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Please explain for me the Islamic calendar


CBN.com -- The Islamic calendar is quite different from the one we use in the West. It begins, not with the birth of Christ, but with the Hijra, the day Muhammad "emigrated" from Mecca to Medina to set up his new social order. Muslims date everything from that event, usually considered to correspond to September 20th, 622 in the Gregorian calendar.

Then, the Hijri calendar is lunar, and not solar like the Gregorian calendar. The Qur'an stipulates (10:5) that the new moon be used to mark the first day of each month. Since the average interval between new moons is 29 days, 12 hours, 44 minutes and 3 seconds, the lunar months alternate between 29 and 30 days in length. Any given month will have 29 days some years and 30 days in others. The new moon must also be visually sighted for the new month to start; mathematical calculation is not valid.

Because of this requirement one can never be sure in advance precisely when the month of Ramadan will begin and one should start fasting. Because of this, although the Islamic lunar year has 12 months, it has only 354 days on an average. The Qur'an (9:36-37) forbids the periodic insertion of a 13th month to keep it in line with the solar year. Hence, the Islamic calendar travels backward through the solar calendar about 11 days per year, returning to the same solar time in about 33 lunar years. Thus, 33 lunar years equal 32 solar years.

The names of the Islamic months in numerical order are:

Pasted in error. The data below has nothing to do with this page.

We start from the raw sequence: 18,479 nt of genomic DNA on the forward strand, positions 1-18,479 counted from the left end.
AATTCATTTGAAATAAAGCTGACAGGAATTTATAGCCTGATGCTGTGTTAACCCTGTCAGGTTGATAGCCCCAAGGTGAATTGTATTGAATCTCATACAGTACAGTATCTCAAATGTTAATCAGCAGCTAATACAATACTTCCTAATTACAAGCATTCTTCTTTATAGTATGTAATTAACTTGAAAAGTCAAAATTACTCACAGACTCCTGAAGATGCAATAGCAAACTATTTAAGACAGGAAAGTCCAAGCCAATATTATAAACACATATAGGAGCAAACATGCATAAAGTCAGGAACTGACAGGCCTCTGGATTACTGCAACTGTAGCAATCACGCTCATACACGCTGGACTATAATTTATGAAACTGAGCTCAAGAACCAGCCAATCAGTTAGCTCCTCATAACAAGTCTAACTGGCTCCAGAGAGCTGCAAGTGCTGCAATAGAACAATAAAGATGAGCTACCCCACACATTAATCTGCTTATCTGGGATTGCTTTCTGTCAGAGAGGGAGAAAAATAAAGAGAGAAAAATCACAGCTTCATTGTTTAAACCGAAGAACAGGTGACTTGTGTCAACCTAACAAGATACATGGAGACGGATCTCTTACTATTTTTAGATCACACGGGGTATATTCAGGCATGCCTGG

1 - Muharram
2 - Safar
3 - 1st Rabi`
4 - 2nd Rabi`
5 - 1st Jamadi
6 - 2nd Jamad
7 - Rajabi
8 - Sha`ban
9 - Ramadan (Fast month)
10 - Shawwal
11 - Dhul-Qu`da
12 - Dhul-Hijja (Pilgrimage month)

Note that Muslims (as in Biblical times) reckon the "day" [24 hour period] to begin in the evening. Thus the "night of the 27th of Ramadan" begins just after sundown on the 26th. Keep this in mind when fixing a date with those from the Muslim world to be sure there are no misunderstandings.

Friday noon is the one time in the week Muslims must worship together at the mosque, but Friday is not a day of rest. In recent years, however, many Muslim countries have adopted the Western practice of closing offices one day in seven, and some have opted for Friday instead of Sunday. The entire ninth month, Ramadan, is special in that it is the month all Muslims must fast. On the first of the following month, Shawwal, the first of the required feasts, `Id al-Fitr, is celebrated to mark the end of the fast. It is a joyous occasion, rather like Easter, when businesses and offices close. About 69 days later, on the 10th of Dhu al-Hijja is `Id al-Adha, the "Feast of Sacrifice," that commemorate Abraham's offering of his son. These are the main events in the Muslim calendar.

Arab World Ministries

 

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